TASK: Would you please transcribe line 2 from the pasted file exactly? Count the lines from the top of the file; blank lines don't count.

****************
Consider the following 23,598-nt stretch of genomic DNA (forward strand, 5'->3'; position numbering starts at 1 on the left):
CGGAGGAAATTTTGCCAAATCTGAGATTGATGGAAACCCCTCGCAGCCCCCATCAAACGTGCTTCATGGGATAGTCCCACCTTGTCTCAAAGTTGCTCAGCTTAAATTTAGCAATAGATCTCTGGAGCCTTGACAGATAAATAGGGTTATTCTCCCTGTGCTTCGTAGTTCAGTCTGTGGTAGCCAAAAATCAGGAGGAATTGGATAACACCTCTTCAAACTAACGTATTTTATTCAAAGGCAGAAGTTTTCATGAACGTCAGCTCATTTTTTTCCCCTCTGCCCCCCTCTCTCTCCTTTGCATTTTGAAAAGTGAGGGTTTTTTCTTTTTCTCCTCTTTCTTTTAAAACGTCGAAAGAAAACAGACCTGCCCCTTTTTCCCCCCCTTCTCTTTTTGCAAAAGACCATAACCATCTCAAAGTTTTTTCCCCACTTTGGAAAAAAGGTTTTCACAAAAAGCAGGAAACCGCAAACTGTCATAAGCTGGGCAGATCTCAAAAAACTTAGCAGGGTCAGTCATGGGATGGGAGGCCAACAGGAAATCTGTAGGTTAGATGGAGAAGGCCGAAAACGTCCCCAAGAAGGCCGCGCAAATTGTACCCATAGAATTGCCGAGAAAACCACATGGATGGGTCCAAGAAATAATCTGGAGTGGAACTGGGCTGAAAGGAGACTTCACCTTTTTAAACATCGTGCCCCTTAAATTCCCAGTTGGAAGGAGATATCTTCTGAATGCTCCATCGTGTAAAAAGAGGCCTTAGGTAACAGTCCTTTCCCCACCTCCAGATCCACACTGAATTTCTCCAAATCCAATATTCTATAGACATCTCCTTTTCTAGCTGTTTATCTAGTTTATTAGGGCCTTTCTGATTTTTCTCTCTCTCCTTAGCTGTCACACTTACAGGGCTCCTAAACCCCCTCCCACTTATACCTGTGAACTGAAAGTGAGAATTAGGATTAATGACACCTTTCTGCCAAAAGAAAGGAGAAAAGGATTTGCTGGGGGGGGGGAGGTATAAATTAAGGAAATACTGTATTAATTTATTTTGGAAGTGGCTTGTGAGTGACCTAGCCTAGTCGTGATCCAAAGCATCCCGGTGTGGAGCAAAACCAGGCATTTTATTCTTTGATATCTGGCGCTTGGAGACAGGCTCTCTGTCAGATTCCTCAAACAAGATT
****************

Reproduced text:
CGGAGGAAATTTTGCCAAATCTGAGATTGATGGAAACCCCTCGCAGCCCCCATCAAACGTGCTTCATGGGATAGTCCCACCTTGTCTCAAAGTTGCTCAGCTTAAATTTAGCAATAGATCTCTGGAGCCTTGACAGATAAATAGGGTTATTCTCCCTGTGCTTCGTAGTTCAGTCTGTGGTAGCCAAAAATCAGGAGGAATTGGATAACACCTCTTCAAACTAACGTATTTTATTCAAAGGCAGAAGTTTTCATGAACGTCAGCTCATTTTTTTCCCCTCTGCCCCCCTCTCTCTCCTTTGCATTTTGAAAAGTGAGGGTTTTTTCTTTTTCTCCTCTTTCTTTTAAAACGTCGAAAGAAAACAGACCTGCCCCTTTTTCCCCCCCTTCTCTTTTTGCAAAAGACCATAACCATCTCAAAGTTTTTTCCCCACTTTGGAAAAAAGGTTTTCACAAAAAGCAGGAAACCGCAAACTGTCATAAGCTGGGCAGATCTCAAAAAACTTAGCAGGGTCAGTCATGGGATGGGAGGCCAACAGGAAATCTGTAGGTTAGATGGAGAAGGCCGAAAACGTCCCCAAGAAGGCCGCGCAAATTGTACCCATAGAATTGCCGAGAAAACCACATGGATGGGTCCAAGAAATAATCTGGAGTGGAACTGGGCTGAAAGGAGACTTCACCTTTTTAAACATCGTGCCCCTTAAATTCCCAGTTGGAAGGAGATATCTTCTGAATGCTCCATCGTGTAAAAAGAGGCCTTAGGTAACAGTCCTTTCCCCACCTCCAGATCCACACTGAATTTCTCCAAATCCAATATTCTATAGACATCTCCTTTTCTAGCTGTTTATCTAGTTTATTAGGGCCTTTCTGATTTTTCTCTCTCTCCTTAGCTGTCACACTTACAGGGCTCCTAAACCCCCTCCCACTTATACCTGTGAACTGAAAGTGAGAATTAGGATTAATGACACCTTTCTGCCAAAAGAAAGGAGAAAAGGATTTGCTGGGGGGGGGGAGGTATAAATTAAGGAAATACTGTATTAATTTATTTTGGAAGTGGCTTGTGAGTGACCTAGCCTAGTCGTGATCCAAAGCATCCCGGTGTGGAGCAAAACCAGGCATTTTATTCTTTGATATCTGGCGCTTGGAGACAGGCTCTCTGTCAGATTCCTCAAACAAGATT